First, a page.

The tide was high this morning when I arrived at the promenade, so I was not expecting to see many birds about foraging on the shore, but I’m happy enough to just watch the sea, so I looked out over the railings anyway . I’m glad I did that, as there beneath me, a whole flock of Turnstones were perched atop the sea-defence boulders immediately below. The birds were either resting quietly or catching up on their preening as they waited for the tide to turn and expose the rock shore once more.
Turnstones are distinctive medium-sized waders. They are high Arctic breeders, and are migratory. They are chunky powerful birds that have strong necks and bills that are well suited to their feeding technique. As the name implies, these species readily turn stones, shells or seaweed looking for hidden invertebrates. They eat insects, crustaceans and molluscs.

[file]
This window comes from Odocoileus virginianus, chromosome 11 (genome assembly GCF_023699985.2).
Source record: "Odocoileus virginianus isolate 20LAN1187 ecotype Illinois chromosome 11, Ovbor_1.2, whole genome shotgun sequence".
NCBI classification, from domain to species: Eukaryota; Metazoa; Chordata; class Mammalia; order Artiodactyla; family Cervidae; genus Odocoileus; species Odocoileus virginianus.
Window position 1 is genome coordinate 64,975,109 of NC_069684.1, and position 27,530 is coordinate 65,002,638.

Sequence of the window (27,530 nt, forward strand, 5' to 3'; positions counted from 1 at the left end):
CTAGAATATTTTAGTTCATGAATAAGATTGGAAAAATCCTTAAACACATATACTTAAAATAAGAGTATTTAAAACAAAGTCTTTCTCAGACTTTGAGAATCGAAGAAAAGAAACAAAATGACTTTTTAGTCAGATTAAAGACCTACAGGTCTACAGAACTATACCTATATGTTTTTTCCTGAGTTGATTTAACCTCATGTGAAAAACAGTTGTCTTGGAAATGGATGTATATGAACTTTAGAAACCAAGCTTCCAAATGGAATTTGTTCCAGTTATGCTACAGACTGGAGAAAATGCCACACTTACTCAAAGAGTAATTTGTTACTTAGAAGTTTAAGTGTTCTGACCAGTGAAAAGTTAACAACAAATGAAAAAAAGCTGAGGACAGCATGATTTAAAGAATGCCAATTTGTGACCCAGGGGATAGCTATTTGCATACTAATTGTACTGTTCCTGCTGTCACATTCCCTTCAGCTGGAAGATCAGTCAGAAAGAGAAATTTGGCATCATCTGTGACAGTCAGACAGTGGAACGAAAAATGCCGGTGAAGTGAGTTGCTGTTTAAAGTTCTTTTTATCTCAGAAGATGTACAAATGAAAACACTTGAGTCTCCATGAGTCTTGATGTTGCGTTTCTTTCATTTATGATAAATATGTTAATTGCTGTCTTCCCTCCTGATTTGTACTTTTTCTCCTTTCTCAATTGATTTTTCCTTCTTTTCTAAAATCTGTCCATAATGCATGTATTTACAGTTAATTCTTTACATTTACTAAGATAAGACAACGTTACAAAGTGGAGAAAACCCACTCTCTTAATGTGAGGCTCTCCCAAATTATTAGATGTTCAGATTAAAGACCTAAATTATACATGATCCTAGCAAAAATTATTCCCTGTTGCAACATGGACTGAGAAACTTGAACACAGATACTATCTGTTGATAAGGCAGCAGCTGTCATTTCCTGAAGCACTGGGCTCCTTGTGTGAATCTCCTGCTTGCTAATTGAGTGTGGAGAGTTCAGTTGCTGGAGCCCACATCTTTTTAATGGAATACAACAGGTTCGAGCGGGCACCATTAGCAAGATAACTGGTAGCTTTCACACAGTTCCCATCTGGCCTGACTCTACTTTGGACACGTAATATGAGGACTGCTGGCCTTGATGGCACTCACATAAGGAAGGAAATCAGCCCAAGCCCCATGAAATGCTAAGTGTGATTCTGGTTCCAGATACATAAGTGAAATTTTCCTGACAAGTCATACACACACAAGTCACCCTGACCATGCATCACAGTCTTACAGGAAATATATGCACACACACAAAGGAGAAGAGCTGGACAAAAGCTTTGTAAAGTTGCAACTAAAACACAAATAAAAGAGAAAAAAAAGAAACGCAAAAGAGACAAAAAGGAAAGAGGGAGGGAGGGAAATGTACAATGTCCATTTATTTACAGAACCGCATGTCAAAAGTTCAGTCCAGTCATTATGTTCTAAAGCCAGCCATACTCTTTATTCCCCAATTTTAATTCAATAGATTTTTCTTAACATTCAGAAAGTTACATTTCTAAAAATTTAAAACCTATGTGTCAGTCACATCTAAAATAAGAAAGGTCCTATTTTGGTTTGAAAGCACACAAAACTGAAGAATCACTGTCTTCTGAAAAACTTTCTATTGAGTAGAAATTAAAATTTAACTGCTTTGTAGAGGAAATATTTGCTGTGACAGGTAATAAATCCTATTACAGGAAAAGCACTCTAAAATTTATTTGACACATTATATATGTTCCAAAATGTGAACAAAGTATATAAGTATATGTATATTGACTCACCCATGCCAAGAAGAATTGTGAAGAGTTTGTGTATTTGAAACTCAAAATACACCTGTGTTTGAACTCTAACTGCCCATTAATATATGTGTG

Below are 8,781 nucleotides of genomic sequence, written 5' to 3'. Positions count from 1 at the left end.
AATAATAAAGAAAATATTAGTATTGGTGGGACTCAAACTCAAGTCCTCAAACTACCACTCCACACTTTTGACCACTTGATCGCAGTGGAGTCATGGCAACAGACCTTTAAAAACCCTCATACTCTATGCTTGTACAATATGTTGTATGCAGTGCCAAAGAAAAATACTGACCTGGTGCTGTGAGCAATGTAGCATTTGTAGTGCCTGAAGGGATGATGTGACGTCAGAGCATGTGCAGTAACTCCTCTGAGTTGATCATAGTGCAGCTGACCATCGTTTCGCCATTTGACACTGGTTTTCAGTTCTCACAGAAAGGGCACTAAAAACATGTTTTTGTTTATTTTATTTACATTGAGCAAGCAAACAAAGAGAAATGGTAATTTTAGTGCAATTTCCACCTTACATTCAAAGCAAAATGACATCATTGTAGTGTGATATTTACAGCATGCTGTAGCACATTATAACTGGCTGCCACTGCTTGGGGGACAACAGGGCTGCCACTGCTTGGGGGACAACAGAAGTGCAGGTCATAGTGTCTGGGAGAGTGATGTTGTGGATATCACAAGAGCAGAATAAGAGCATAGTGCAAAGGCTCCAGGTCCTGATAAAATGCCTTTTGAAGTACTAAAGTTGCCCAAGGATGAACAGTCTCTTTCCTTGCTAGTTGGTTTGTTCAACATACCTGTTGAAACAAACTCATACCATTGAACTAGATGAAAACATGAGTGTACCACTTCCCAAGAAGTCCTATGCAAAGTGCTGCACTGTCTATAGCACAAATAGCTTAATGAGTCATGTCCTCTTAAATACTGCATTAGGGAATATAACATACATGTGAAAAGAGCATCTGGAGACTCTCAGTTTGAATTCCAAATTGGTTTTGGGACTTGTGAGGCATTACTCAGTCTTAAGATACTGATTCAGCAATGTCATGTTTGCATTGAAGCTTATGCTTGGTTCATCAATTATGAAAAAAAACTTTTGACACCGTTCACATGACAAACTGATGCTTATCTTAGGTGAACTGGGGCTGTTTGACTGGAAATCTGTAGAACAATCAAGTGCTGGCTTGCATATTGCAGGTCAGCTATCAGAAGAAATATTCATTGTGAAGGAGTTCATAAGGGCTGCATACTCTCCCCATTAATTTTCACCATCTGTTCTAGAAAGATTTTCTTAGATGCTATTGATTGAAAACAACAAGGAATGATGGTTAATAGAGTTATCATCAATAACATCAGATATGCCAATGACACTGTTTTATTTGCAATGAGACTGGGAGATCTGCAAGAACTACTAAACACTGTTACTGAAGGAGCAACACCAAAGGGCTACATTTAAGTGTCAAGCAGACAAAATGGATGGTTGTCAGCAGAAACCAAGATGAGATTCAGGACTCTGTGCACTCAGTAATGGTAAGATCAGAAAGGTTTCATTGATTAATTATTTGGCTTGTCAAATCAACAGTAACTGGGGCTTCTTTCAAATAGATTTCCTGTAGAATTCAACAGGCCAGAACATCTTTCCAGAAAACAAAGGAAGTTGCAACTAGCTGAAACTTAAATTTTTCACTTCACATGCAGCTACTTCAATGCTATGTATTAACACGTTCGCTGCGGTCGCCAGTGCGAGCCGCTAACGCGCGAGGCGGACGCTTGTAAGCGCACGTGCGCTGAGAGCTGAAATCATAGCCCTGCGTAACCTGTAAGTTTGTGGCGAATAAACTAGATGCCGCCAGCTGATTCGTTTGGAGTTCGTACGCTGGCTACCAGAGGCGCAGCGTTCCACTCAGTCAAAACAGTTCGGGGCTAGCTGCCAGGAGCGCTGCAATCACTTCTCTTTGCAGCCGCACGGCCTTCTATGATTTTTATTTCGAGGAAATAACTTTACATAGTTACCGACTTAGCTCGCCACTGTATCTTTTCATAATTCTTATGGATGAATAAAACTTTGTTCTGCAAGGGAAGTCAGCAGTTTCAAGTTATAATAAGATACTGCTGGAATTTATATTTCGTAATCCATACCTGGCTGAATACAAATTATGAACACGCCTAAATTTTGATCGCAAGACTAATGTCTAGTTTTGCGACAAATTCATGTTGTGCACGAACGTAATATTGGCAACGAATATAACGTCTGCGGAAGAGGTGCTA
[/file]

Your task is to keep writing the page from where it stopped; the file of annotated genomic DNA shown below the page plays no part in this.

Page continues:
As the birds were obligingly still, I counted 70 birds in varying sized groups spread along a length of the rocks, but there may have been more below and out of my sight.
It would be interesting to know where the birds have come from as these particular birds have not been here for long. Turnstones are present around our coastline for most of the year. Birds from Northern Europe pass through in July and August and again spring, then Canadian and Greenland birds arrive in August and September and remain until April and May. Non-breeding birds may stay through the summer.
Turnstones spend most of their time foraging creeping and fluttering over rocks, picking out food from under stones.
Their appearance is striking in flight, with white patches on the back, wings and tail.
Where to see them
Turnstones are found all around the UK coastline. They are strictly coastal,and are seen on stony, sandy and muddy shores beaches and are often found together with other waders such as Purple Sandpipers. The birds particularly like feeding on rocks covered with seaweed, and will feed along seawalls and jetties.